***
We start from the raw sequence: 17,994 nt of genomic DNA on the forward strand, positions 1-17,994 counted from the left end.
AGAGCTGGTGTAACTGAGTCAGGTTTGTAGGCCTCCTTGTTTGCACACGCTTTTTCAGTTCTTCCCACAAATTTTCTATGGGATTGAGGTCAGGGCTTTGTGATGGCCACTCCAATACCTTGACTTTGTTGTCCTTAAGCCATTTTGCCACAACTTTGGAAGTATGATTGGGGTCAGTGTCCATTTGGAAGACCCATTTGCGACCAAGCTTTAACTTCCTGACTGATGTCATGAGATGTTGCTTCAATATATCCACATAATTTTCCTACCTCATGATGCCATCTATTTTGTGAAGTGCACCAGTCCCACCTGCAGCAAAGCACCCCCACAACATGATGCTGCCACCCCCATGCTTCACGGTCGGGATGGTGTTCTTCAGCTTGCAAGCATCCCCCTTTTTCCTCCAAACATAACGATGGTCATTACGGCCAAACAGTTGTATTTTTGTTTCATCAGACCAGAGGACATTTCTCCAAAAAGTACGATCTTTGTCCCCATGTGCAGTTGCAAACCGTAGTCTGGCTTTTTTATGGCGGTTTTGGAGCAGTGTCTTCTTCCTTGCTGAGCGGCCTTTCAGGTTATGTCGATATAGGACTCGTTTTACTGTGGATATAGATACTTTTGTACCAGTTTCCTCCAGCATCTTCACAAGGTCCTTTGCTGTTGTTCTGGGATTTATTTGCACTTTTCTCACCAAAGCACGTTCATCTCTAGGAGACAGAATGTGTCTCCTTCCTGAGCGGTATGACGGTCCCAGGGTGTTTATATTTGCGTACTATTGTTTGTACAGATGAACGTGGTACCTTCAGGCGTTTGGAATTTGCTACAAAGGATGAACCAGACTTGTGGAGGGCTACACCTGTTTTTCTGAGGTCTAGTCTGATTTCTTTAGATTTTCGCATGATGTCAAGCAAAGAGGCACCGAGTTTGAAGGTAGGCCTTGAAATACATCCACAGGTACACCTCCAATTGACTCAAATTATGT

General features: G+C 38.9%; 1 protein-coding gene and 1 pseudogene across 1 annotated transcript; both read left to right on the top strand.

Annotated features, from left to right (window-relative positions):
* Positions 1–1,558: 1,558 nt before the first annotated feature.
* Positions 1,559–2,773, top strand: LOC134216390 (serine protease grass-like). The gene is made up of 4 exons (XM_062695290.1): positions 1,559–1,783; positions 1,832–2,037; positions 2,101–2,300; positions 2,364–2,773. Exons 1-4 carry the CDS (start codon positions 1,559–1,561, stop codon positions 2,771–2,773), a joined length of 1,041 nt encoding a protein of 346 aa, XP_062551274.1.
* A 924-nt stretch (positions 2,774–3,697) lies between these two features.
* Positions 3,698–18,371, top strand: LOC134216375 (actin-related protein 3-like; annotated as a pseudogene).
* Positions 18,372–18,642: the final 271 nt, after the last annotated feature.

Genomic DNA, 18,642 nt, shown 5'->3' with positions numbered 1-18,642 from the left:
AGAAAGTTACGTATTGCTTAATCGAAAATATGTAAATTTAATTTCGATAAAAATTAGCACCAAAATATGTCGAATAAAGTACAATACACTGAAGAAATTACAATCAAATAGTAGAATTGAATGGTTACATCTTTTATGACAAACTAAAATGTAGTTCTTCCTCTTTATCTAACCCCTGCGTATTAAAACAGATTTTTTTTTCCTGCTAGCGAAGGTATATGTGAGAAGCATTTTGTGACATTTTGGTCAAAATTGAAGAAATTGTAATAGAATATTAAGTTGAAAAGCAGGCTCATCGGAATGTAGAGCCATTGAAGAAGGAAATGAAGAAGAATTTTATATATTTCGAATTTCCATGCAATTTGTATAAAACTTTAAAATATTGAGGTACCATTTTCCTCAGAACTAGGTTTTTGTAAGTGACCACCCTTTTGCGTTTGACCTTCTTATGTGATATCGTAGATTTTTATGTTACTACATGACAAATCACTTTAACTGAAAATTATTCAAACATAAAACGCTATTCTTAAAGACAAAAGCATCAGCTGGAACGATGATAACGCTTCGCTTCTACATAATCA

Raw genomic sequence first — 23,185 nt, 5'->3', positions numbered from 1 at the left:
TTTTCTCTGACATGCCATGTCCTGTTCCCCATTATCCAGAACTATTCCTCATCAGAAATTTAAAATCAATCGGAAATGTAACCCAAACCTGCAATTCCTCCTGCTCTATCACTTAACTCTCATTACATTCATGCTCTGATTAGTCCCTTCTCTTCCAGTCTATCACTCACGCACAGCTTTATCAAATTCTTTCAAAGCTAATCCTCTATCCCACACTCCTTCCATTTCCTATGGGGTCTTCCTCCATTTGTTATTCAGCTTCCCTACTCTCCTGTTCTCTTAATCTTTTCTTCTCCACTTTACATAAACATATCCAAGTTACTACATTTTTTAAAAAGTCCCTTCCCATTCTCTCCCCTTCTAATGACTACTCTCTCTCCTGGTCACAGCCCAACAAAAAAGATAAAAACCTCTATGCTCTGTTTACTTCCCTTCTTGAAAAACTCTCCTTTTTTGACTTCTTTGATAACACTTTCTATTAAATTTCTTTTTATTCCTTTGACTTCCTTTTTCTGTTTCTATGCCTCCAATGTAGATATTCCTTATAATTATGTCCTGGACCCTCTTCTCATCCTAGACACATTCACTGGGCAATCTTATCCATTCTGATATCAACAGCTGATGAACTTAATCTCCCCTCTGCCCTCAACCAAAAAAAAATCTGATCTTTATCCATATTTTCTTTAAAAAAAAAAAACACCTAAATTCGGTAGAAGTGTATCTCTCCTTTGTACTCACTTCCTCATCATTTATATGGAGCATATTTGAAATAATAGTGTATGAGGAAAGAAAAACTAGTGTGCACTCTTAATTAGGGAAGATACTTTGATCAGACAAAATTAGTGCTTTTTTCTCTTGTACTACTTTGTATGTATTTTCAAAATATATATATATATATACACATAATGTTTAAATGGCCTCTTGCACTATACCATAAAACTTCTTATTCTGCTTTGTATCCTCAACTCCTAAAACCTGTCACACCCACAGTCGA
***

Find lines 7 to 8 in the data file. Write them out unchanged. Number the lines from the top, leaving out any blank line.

* A 924-nt stretch (positions 2,774–3,697) lies between these two features.
* Positions 3,698–18,371, top strand: LOC134216375 (actin-related protein 3-like; annotated as a pseudogene).